Facial recognition technology on the cards in Zimbabwe
Zimbabwean based water meter supply company, Brains at Work Consulting (Private) Limited has been given authorisation by a Chinese company, Clou Global to distribute facial recognition software in Africa including Zimbabwe as part of efforts to combat the global pandemic, Coronavirus.
This facial recognition software, which will come along with a temperature scan, is a technology that learns the unique features of an individual’s face and has the ability to recognise each person’s face based on the slight differences and unique features of each face.
The software can support live anti-counterfeiting, based on facial biometric recognition and it cannot be replaced and copied to prevent counterfeiting operations, according to Brains at Work.
It does this through dynamic face recognition technology, biomechanical face recognition and all kinds of subtle changes of faces can be recognized while accuracy rate reaches 99.8 percent.
“This technology is useful especially to track down those individuals who run away from quarantine centres. It is sad some people run away from these centres and end up infecting others in suburbs or in town. With this technology an institution is able to identify these people,” Witker Tholana, Brains at Work chief executive officer told Biztech Africa.
“Our core-business is smart metering devices and systems integration so this is in-line with our business by virtue of it being a smart system that always requires integration on the part of certain clients. Our major concern is mitigating the risks of Coronavirus, other benefits of the system are coming as peripheral benefits.”
The respiratory disease has claimed the lives of over 100 people while infecting more than 3 100 in the southern African nation, according to the Health Ministry.
There have been reports of people running away from quarantine centres while interacting with the public in both rural and urban areas.
He said this system is suitable for hotels, automatic gates, office buildings, schools, public services and other places where face recognition systems and body temperature measurement are required.
The system supports other access control tools including that a business can use its swipe security cards with the system and can be procured online. “We have some banks that have already shown interest in the technology,” said Tholana.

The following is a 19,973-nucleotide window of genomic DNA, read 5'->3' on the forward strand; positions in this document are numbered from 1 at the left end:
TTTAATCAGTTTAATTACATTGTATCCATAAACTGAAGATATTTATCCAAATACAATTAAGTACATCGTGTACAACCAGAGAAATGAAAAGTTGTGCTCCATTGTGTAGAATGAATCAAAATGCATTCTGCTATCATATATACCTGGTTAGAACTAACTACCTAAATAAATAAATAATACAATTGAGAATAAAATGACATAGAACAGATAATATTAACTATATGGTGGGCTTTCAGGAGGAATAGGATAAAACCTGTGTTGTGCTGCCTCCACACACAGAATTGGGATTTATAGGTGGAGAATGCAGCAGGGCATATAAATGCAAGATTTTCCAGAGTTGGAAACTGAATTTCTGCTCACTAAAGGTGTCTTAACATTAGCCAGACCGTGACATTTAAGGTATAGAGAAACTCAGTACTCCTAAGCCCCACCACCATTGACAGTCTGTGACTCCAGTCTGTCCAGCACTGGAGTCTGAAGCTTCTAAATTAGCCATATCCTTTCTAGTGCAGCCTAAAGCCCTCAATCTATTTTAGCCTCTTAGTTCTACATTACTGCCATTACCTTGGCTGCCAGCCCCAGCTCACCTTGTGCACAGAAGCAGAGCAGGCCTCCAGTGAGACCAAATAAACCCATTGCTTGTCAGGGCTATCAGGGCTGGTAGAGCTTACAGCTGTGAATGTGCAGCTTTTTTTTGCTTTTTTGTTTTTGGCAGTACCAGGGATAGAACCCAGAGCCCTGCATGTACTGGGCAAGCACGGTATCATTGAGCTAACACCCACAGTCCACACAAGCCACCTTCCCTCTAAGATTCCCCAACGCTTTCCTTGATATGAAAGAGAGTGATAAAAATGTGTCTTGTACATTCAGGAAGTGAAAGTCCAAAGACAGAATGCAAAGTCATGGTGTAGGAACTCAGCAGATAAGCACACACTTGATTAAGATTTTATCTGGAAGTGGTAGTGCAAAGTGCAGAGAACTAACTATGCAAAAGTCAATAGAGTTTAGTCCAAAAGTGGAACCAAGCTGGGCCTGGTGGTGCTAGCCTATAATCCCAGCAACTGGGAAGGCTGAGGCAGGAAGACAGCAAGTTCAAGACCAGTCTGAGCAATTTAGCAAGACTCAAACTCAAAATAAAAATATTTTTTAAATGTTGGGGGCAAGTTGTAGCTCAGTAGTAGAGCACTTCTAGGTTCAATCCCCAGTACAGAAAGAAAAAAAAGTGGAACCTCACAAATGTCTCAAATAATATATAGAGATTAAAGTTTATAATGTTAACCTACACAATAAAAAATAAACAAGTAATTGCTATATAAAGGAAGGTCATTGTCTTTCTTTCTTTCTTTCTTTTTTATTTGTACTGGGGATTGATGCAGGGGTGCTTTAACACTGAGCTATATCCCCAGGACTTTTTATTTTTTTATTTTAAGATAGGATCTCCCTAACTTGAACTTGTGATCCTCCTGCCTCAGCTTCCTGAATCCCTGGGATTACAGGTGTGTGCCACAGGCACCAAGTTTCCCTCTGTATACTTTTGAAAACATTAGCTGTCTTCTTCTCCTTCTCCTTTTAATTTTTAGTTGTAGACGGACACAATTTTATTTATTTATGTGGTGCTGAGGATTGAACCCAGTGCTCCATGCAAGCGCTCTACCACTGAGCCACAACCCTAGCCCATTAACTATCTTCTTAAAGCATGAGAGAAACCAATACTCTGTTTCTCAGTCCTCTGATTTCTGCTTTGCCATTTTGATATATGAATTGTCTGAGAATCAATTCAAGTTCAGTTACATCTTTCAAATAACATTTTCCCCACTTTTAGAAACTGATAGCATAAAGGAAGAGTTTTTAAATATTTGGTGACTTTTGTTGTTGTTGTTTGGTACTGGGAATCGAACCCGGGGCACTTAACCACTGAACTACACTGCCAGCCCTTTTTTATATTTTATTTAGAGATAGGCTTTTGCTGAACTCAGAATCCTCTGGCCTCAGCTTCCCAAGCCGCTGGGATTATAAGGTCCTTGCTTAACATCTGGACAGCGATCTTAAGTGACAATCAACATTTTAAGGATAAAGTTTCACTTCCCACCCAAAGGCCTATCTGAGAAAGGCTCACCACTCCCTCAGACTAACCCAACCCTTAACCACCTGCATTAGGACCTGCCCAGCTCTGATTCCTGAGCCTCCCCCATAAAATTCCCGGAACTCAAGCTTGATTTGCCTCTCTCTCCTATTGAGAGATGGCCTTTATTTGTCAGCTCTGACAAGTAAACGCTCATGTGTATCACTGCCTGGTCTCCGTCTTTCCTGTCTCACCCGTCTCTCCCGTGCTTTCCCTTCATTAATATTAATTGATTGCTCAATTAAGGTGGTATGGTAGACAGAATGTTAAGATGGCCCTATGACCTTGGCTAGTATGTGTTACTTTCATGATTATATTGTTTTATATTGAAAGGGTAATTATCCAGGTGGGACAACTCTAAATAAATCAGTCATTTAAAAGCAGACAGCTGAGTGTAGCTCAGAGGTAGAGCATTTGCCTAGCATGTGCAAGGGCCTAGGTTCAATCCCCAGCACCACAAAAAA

Clou Global’s facial recognition system technology is a first venture on the continent and it has already been rolled out in Mozambique and Nigeria and is expected to rapidly be deployed in other African nations.
Tholana said going into the future the system will be of great use long after the respiratory disease is over, as it can be used on other health related issues as well as using it as a security and attendance register.
But there are fears that this technology could be abused by authorities to monitor citizens considering the country does not have a data privacy law currently in place.
The Cyber Security and Data Protection Bill, that seeks to consolidate cyber related offences and provide for data protection with due regard to the Declaration of Rights under the Constitution and the public and national interests, is still before Parliament and is yet to be signed into law.
Tholana said the system can be configured to capture pictures of people with abnormal temperature only. “Well, in terms of data privacy, a company using this technology can choose not to store the pictures. There is an option to disable storing of pictures,” he said.
Section 57 of the Zimbabwean Constitution guarantees every person’s right to privacy, this also means that every person has a right to have their data adequately protected from abuse and any form of misuse.
This is not the first time Zimbabwean institutions enter into agreement with Chinese firms on facial recognition technology as in mid-March in 2018 City of Harare announced the smart city initiative with Chinese telecom giant, Huawei to introduce the software to monitor traffic in Harare and it was backed up by President Emmerson Mnangagwa led government.
In March 2018, Mnangagwa and his delegation signed a strategic partnership with Guangzhou-based startup Cloudwalk Technology Company for the government to utilise facial recognition technology to improve its law enforcement capabilities and strengthen security in the country.
To date the City of Harare and the government are yet to put in place this facial recognition technology in the country.